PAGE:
Fill out the information. Only the administrator can change the users' passwords. The administrator will have to tell the users their passwords. Remember to select the organization for your new user and hit "Save Changes".

III. Log out as adminstrator

Close your browser to log out from WattDepot.

B. Log in as User

Restart your browser and go to your organizations administration page.


In our example the University of Hawaii, Manoa organization's administration page is:


The browser will ask you for your username and password. Use the user's id and password you just created.

The organization id is in the upper right-hand corner. You have tabs for defining Depositories, Sensors, SensorGroups, Collection Process Definitions, and Measurement Pruning Definitions.

Even though WattDepot is focused on energy and power, we are going to show you how to create a temperature depository, National Oceanic and Atmospheric Administration web sensor, and a Collector Process Definition to gather temperature data. The reason for this is you can follow the steps for your own installation and start collecting data without having your own smart meters installed.

I. Create a Depository

Depositories hold measurements of a given Measurement Type. To create a depository click the blue plus symbol.

We gave the depository a descriptive id and name and selected the Measurement Type "Temperature (F)" for this depository. Once you hit "Save Changes" you will see the defined depository.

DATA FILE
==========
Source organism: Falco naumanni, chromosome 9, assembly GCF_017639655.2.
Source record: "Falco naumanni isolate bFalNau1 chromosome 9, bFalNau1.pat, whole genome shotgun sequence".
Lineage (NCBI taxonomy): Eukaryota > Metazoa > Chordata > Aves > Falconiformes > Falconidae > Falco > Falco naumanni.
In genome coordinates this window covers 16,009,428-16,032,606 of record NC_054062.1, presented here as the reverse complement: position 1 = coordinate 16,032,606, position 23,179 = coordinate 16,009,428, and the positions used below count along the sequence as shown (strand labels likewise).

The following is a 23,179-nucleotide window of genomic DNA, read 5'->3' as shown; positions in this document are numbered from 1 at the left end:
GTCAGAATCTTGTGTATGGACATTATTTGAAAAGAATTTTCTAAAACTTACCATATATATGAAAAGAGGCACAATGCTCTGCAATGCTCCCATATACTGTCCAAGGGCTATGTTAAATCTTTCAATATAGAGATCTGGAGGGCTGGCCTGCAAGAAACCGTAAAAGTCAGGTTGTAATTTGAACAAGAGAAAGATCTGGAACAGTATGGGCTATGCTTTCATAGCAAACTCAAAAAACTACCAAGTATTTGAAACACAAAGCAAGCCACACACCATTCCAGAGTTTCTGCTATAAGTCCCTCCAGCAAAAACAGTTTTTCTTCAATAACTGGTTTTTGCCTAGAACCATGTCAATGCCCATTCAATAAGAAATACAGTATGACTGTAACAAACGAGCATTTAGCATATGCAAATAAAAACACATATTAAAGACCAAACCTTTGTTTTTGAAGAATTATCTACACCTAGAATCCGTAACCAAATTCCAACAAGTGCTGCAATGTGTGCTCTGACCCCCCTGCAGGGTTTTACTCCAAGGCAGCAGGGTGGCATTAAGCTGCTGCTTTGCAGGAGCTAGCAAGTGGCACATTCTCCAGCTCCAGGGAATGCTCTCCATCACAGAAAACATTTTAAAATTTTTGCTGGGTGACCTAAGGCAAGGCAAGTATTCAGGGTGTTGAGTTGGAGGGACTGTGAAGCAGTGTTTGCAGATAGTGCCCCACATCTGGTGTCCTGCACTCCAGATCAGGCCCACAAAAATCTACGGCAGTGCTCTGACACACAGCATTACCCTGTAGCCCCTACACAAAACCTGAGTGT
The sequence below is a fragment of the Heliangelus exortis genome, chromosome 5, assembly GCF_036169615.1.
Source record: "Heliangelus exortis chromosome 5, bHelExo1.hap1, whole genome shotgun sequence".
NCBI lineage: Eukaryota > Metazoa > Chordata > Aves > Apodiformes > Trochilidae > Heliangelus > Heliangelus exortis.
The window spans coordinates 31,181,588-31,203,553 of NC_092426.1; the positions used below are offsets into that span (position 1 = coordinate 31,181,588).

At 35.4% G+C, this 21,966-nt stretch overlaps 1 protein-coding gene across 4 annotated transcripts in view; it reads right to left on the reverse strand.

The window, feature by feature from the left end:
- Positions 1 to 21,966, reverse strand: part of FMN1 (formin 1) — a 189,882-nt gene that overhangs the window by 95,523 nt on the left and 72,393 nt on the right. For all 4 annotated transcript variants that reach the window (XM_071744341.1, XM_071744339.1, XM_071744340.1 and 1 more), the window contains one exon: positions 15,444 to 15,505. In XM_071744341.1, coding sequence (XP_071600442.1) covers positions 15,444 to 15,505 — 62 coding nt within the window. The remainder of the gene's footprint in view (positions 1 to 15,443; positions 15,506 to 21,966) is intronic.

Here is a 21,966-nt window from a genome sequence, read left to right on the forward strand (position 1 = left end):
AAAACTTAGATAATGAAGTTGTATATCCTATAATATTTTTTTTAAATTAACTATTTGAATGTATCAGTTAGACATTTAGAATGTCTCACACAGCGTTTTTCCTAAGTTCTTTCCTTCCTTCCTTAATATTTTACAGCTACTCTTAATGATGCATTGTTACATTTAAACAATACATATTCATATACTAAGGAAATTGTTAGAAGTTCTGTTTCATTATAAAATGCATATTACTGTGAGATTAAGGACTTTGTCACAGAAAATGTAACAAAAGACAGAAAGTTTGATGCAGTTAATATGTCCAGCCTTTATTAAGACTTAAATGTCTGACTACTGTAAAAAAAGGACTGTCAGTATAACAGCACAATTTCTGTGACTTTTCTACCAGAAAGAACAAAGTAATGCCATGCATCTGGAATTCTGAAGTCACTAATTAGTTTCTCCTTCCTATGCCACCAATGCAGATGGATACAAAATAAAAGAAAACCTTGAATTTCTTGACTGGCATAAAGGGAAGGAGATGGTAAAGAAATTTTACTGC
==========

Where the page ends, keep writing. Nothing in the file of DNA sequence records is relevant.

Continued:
II. Create a Sensor

Switch to the "Sensors" tab to define our NOAA Weather Sensor.

Press the blue plus sign to bring up the Add Sensor Dialog Box.

The url for the sensor is the current observation XML page for the Honolulu Airport. If you go to w1.weather .gov/xml/current_obs/ you can select the state and weather station you are interested in. We choose the NOAA Weather sensor model. For this sensor we do not need to supply any properties.

In this guide we will not be creating any Sensor Groups. Sensor Groups are used to aggregate measurements together.

III. Create a Collection Process Definition

We need to create a Collector Process Definition to tell our collectors:

  • what measurements we want to collect,
  • how often to collect the measurements and
  • where to store the measurements.

Switch to the Collector Process Definitions tab.

And press the blue plus sign to open the Add Collector Process Definition dialog.

  • We provide a descriptive id and name.
  • Choose the sensor that we are going to collect from. In this example there is only one choice in our selection box.
  • Enter the polling interval in seconds. NOAA updates their current observations once an hour so we will poll their website once an hour or every 3600 seconds.
  • Choose the depository to store the measurements in. In this example there is only one choice in our selection box.
  • Finally, provide the property name and value that we want to collect from. The property "registerName" tells the collector process that we are interested in values from that XML field in the XML data.

IV. Start the collector

We now need to start the collector process. WattDepot comes with a Java program that will query a WattDepot server and start all the Collectors for a given Organization.

Open a command prompt and change directory to where you have the WattDepot jar file. Run the following command to see the command line options for the AllOrganizationCollectors program.

10:59 [~/wattdepot] $ java -cp wattdepot-3.0.0-RC2.jar org.wattdepot.client.http.api.collector.AllOrganizationCollectors -h
usage: AllOrganizationCollectors
 -d,--debug                  Displays debugging information.
 -h                          Usage: AllOrganizationCollectors -s <server uri> -u